Historic Selma House and open space preserved
WINCHESTER, Va., Dec. 21, 2022 – The Land Trust of Virginia (LTV) is pleased to announce a conservation easement on Winchester’s Selma House, their first in the City of Winchester. This 4.9-acre historic property is along the Green Circle Trail and provides valuable scenic open space and old growth tree canopy.
Union troops destroyed the original house named Selma which stood at the same site and used its stones to construct Fort Milroy during the Civil War. After the war, a new Selma was built in grand style by Judge Edmond Pendleton in 1872. T.K. Cartmell writes that Judge Pendleton held his first term as Judge of the District Courts from 1869-1870. He continued to reside in Winchester following his term but retired from his profession. Instead, he “erected a splendid mansion. There he and his small family . . . maintained a royal establishment.”
The interior is richly detailed with architectural features and fine carvings, and the western side of the first floor is largely a ballroom. The dining room table can seat 35 family members and friends.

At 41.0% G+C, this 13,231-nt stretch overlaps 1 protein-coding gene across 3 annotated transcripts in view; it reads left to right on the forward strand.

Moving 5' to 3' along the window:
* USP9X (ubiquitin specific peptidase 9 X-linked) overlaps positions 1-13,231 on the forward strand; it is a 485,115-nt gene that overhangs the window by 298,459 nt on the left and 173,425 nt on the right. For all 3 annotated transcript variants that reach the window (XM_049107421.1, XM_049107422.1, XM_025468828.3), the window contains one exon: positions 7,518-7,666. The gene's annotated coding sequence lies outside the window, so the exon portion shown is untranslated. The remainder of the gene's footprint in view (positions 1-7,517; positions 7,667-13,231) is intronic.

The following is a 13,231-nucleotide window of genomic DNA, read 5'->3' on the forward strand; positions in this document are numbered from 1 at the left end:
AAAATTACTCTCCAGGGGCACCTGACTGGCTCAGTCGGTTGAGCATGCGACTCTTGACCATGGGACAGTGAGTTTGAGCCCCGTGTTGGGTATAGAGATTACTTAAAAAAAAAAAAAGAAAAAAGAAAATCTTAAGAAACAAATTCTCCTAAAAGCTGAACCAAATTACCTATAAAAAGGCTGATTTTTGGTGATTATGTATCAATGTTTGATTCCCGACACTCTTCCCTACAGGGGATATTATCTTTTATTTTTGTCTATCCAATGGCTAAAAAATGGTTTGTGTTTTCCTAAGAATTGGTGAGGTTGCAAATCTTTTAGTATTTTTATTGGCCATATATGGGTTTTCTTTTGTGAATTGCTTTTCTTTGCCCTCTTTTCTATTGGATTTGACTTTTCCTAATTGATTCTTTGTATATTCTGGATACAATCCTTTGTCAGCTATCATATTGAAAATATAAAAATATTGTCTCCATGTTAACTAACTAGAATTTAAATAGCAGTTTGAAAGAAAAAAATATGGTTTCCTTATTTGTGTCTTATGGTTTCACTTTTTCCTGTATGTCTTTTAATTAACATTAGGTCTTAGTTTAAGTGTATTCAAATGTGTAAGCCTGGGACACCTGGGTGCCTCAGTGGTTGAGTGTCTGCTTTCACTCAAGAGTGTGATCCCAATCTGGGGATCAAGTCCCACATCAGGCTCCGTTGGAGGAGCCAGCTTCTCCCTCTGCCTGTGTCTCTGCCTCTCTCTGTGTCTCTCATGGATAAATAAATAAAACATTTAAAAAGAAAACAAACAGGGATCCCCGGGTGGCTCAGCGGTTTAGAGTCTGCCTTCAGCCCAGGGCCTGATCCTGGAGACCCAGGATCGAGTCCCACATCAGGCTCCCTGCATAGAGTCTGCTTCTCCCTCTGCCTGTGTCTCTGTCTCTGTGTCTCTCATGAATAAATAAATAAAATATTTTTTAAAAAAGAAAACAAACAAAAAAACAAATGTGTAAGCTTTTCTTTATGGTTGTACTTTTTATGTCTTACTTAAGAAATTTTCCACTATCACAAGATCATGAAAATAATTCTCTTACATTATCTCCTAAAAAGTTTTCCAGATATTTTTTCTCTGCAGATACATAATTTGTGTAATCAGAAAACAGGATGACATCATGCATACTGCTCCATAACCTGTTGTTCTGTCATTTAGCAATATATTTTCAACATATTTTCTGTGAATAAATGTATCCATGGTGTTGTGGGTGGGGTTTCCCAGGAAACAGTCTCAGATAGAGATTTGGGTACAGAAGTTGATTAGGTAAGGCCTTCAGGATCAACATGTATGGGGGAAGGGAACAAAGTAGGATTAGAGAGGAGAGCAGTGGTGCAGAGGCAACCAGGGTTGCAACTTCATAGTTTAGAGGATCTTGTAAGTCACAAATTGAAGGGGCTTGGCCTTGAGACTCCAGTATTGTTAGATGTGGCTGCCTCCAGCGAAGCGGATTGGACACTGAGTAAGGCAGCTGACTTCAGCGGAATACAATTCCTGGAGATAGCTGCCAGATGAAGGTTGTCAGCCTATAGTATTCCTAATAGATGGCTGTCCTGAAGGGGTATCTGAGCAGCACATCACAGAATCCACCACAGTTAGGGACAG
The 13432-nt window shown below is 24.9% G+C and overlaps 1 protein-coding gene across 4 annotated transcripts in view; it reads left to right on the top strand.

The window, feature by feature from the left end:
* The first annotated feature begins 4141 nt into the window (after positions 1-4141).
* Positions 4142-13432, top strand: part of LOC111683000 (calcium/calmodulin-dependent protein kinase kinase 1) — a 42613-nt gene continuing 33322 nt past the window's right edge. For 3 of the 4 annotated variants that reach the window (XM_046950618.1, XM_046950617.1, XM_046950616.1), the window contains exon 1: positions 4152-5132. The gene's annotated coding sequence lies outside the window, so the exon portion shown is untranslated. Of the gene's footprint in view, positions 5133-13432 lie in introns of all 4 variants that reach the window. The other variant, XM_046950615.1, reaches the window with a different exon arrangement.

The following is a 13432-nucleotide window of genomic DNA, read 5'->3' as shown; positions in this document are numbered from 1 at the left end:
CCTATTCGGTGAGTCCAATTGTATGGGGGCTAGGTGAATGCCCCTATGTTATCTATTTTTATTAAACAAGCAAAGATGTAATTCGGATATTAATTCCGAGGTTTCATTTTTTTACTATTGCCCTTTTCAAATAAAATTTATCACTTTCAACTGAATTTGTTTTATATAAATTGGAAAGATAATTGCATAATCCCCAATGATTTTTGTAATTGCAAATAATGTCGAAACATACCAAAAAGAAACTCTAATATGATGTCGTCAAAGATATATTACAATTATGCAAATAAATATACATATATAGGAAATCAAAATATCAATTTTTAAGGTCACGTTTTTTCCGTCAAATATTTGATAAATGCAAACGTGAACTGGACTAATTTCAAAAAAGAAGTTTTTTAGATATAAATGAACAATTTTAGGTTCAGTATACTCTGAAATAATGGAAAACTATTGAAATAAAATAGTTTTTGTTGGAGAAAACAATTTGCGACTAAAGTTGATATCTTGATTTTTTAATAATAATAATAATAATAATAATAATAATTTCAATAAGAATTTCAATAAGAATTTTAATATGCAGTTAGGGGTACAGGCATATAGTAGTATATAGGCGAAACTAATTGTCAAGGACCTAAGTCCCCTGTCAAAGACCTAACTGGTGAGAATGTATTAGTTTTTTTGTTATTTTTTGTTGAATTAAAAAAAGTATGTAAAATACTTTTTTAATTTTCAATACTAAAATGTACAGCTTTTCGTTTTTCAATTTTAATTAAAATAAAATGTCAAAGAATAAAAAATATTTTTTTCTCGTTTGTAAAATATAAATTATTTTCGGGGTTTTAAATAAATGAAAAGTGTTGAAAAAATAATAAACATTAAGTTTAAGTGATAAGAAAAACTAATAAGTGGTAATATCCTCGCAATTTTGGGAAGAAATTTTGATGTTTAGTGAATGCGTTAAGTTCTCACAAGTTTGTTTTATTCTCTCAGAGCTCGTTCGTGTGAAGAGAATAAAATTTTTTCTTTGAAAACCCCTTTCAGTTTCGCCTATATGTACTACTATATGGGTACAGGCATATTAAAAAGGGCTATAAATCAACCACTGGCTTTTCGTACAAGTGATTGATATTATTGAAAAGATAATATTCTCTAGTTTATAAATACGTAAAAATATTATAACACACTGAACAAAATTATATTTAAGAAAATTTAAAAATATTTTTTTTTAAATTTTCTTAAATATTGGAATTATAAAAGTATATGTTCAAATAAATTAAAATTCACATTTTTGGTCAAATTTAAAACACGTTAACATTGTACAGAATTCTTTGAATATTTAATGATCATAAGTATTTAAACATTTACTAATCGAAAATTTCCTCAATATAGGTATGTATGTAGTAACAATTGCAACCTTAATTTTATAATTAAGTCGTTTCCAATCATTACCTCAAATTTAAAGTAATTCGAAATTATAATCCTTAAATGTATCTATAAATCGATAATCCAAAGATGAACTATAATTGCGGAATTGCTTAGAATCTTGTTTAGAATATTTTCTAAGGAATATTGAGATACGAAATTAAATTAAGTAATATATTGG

“Selma House is a critical demonstration of historic Winchester’s architectural style,” said LTV Executive Director Sally Price. “We are thrilled to protect this property and ensure its protection in perpetuity. We hope this is just the beginning of our work in Frederick County.”
The Selma House easement is the 231st easement completed by the Land Trust of Virginia. For more information about their work, please visit http://www.landtrustva.org.
About the Land Trust of Virginia
The Land Trust of Virginia is a nonprofit organization that partners with private landowners who voluntarily protect and preserve properties with significant historic, scenic, or ecological value. LTV has worked with 231 families, conserving a total of 28,774 acres in 30 counties in Virginia. While LTV charges landowners for their services, the fees charged only cover about 28% of LTV’s actual costs, so fundraising is essential to our mission.